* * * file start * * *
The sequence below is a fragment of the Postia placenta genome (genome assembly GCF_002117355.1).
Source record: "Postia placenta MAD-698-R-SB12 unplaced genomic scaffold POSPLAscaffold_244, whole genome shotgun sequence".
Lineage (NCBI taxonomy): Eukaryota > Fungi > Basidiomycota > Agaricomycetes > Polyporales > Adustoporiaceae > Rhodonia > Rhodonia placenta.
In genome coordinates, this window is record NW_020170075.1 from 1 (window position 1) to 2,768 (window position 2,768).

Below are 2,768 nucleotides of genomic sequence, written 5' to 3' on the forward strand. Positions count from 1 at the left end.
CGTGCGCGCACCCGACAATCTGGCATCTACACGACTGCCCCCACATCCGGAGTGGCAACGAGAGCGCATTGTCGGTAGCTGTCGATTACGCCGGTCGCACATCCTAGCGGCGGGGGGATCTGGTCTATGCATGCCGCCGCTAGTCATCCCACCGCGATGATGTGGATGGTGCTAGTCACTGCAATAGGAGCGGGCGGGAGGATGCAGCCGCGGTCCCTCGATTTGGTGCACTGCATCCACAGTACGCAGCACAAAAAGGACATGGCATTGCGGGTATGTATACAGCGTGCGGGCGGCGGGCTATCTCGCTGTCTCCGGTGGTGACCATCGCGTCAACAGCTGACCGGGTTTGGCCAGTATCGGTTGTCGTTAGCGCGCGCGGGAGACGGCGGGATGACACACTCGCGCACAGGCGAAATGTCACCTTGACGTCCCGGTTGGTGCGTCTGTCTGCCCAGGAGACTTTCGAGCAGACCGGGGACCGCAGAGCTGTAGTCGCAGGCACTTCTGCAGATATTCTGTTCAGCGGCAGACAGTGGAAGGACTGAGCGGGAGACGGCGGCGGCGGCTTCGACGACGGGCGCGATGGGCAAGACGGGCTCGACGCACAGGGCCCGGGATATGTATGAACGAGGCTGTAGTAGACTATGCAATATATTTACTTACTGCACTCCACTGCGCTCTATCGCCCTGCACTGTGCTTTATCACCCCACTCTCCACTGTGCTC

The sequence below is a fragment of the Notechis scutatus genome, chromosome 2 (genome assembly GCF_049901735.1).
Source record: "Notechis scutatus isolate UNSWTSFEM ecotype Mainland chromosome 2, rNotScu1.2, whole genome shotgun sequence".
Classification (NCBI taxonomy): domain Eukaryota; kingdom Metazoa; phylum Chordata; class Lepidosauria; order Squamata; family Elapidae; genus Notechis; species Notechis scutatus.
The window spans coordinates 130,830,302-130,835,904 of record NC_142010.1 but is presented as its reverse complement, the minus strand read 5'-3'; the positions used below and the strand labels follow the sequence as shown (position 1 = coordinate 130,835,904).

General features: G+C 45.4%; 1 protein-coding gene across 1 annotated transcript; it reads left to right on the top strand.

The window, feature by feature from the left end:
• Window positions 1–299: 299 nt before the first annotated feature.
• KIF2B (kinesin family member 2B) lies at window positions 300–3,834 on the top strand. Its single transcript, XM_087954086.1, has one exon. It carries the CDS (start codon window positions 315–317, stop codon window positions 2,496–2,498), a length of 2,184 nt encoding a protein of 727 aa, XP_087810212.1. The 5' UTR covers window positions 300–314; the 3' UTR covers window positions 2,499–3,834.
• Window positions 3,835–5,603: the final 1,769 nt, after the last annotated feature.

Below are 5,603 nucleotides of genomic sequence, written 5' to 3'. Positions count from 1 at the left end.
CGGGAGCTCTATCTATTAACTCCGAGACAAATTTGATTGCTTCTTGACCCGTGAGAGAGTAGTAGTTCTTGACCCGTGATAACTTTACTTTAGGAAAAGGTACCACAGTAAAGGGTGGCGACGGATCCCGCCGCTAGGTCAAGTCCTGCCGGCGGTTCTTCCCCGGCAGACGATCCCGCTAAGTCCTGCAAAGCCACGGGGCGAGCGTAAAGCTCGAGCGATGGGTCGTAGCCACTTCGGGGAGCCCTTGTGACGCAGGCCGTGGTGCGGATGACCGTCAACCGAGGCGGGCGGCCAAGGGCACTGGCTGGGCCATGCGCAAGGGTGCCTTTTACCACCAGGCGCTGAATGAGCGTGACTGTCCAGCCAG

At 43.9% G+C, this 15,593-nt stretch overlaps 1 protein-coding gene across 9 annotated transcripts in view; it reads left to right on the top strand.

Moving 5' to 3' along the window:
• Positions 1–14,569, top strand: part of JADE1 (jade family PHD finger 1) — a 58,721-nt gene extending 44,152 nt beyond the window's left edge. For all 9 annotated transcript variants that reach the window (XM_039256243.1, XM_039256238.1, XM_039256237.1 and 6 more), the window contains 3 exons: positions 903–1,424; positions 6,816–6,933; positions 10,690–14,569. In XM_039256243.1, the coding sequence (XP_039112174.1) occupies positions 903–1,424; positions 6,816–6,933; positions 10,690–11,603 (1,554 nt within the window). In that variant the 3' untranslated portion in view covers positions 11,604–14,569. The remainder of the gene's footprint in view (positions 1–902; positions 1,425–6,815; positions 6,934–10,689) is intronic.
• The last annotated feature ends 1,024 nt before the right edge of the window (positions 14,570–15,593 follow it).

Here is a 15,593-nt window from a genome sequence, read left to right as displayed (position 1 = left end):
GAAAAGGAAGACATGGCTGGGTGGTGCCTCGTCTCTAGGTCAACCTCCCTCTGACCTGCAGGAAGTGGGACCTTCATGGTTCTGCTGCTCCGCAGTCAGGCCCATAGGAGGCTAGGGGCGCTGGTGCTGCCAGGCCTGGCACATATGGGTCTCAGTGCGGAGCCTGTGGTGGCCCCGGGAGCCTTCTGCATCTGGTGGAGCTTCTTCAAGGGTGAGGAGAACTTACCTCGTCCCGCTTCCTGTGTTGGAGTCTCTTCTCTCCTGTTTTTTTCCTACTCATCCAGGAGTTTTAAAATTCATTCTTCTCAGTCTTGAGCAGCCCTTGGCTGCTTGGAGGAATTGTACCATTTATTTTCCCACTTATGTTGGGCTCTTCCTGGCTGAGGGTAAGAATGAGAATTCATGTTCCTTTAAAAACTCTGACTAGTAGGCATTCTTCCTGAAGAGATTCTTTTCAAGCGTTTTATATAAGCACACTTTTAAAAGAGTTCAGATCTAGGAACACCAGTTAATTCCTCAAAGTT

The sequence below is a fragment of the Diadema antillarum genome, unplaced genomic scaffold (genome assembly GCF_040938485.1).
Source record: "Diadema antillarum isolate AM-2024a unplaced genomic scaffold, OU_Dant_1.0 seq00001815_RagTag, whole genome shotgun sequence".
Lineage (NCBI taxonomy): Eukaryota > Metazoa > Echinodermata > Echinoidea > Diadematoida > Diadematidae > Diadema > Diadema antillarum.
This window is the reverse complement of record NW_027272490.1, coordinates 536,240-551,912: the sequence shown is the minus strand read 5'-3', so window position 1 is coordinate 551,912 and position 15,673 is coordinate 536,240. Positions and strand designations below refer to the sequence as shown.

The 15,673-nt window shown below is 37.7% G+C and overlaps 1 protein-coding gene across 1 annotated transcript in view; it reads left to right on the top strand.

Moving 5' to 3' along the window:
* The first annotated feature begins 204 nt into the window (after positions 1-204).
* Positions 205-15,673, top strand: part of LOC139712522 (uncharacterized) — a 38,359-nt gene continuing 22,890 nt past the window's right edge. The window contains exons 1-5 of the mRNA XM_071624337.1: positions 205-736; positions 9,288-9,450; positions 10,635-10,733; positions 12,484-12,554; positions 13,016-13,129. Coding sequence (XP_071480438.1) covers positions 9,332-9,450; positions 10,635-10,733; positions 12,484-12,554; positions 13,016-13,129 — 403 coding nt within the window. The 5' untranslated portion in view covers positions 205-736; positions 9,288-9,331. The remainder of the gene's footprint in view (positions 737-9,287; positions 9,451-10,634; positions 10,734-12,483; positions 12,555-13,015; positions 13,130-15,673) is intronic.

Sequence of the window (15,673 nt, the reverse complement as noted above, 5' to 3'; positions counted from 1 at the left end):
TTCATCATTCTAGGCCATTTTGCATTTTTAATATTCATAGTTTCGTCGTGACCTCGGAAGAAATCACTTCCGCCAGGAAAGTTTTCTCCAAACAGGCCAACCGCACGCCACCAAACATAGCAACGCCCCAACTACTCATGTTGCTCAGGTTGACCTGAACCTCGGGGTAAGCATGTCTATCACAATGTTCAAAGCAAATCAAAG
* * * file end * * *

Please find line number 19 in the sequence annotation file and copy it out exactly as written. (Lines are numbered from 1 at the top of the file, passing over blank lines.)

Moving 5' to 3' along the window: